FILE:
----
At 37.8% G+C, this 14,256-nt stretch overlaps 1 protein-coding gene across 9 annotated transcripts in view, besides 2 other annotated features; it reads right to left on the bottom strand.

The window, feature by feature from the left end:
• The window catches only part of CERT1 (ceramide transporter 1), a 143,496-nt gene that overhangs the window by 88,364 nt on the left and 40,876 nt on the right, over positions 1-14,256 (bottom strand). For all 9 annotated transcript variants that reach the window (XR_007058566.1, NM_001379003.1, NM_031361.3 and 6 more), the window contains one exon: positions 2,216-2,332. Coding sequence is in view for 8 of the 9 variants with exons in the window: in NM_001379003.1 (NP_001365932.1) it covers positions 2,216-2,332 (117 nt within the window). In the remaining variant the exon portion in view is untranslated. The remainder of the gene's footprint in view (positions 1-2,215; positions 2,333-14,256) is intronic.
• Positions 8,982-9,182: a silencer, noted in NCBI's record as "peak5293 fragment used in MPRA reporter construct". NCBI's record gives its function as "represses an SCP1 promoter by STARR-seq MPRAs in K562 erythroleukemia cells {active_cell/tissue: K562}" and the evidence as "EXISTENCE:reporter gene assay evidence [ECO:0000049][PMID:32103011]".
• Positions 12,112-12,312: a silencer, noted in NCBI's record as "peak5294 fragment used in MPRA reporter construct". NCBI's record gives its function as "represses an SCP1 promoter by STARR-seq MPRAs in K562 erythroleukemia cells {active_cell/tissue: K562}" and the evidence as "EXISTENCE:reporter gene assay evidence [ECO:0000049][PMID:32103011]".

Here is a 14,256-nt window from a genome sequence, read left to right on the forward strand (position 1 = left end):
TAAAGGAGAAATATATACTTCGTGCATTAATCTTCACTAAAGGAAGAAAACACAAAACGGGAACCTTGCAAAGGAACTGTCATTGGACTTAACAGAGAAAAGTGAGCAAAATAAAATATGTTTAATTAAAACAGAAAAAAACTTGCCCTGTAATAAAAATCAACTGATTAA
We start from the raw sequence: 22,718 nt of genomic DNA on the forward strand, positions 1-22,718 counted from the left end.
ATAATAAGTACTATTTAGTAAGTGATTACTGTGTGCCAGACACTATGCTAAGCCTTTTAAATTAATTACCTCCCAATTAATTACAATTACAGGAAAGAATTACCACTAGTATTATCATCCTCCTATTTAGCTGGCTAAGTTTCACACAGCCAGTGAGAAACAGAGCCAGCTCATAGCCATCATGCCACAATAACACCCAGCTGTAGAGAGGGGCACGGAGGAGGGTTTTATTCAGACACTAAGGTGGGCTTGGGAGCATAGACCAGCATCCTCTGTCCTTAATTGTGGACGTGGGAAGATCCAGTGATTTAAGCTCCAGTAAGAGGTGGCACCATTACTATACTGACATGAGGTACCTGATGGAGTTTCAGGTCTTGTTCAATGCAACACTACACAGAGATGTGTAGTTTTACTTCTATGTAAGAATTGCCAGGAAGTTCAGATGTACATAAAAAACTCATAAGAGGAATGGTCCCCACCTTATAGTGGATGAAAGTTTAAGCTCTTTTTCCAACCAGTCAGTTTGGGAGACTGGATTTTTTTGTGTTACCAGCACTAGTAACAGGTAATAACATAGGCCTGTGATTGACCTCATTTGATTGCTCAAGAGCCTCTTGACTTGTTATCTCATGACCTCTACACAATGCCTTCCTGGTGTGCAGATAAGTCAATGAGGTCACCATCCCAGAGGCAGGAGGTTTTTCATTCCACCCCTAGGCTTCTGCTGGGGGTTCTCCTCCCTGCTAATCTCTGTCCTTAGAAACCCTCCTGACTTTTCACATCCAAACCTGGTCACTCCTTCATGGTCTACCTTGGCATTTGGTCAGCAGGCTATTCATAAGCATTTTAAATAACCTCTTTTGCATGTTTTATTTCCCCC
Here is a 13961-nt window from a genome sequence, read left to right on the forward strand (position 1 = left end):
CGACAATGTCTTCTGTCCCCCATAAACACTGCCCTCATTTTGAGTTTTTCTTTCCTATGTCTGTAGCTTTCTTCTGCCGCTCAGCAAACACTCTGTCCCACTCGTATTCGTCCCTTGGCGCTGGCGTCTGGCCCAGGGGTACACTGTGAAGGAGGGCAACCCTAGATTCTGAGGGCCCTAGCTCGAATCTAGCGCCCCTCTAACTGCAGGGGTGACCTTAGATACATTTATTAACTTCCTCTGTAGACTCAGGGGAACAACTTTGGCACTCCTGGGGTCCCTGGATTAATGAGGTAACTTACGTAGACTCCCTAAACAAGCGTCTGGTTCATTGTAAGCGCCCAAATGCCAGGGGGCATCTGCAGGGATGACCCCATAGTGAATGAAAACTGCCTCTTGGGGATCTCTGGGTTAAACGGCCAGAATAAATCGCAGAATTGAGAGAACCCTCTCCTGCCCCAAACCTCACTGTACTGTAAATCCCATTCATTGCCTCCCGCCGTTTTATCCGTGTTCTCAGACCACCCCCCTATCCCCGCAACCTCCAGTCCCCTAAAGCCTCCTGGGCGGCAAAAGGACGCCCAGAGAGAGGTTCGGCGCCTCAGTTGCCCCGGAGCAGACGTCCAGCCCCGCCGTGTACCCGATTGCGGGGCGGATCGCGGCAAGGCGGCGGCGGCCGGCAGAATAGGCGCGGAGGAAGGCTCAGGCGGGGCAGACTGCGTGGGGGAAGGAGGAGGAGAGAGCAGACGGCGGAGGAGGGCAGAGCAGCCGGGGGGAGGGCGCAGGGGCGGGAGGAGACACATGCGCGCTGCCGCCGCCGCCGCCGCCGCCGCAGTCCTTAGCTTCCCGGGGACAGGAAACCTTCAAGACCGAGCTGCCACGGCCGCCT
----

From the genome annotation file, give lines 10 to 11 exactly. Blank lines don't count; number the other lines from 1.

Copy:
Here is a 13961-nt window from a genome sequence, read left to right on the forward strand (position 1 = left end):
CGACAATGTCTTCTGTCCCCCATAAACACTGCCCTCATTTTGAGTTTTTCTTTCCTATGTCTGTAGCTTTCTTCTGCCGCTCAGCAAACACTCTGTCCCACTCGTATTCGTCCCTTGGCGCTGGCGTCTGGCCCAGGGGTACACTGTGAAGGAGGGCAACCCTAGATTCTGAGGGCCCTAGCTCGAATCTAGCGCCCCTCTAACTGCAGGGGTGACCTTAGATACATTTATTAACTTCCTCTGTAGACTCAGGGGAACAACTTTGGCACTCCTGGGGTCCCTGGATTAATGAGGTAACTTACGTAGACTCCCTAAACAAGCGTCTGGTTCATTGTAAGCGCCCAAATGCCAGGGGGCATCTGCAGGGATGACCCCATAGTGAATGAAAACTGCCTCTTGGGGATCTCTGGGTTAAACGGCCAGAATAAATCGCAGAATTGAGAGAACCCTCTCCTGCCCCAAACCTCACTGTACTGTAAATCCCATTCATTGCCTCCCGCCGTTTTATCCGTGTTCTCAGACCACCCCCCTATCCCCGCAACCTCCAGTCCCCTAAAGCCTCCTGGGCGGCAAAAGGACGCCCAGAGAGAGGTTCGGCGCCTCAGTTGCCCCGGAGCAGACGTCCAGCCCCGCCGTGTACCCGATTGCGGGGCGGATCGCGGCAAGGCGGCGGCGGCCGGCAGAATAGGCGCGGAGGAAGGCTCAGGCGGGGCAGACTGCGTGGGGGAAGGAGGAGGAGAGAGCAGACGGCGGAGGAGGGCAGAGCAGCCGGGGGGAGGGCGCAGGGGCGGGAGGAGACACATGCGCGCTGCCGCCGCCGCCGCCGCCGCCGCAGTCCTTAGCTTCCCGGGGACAGGAAACCTTCAAGACCGAGCTGCCACGGCCGCCT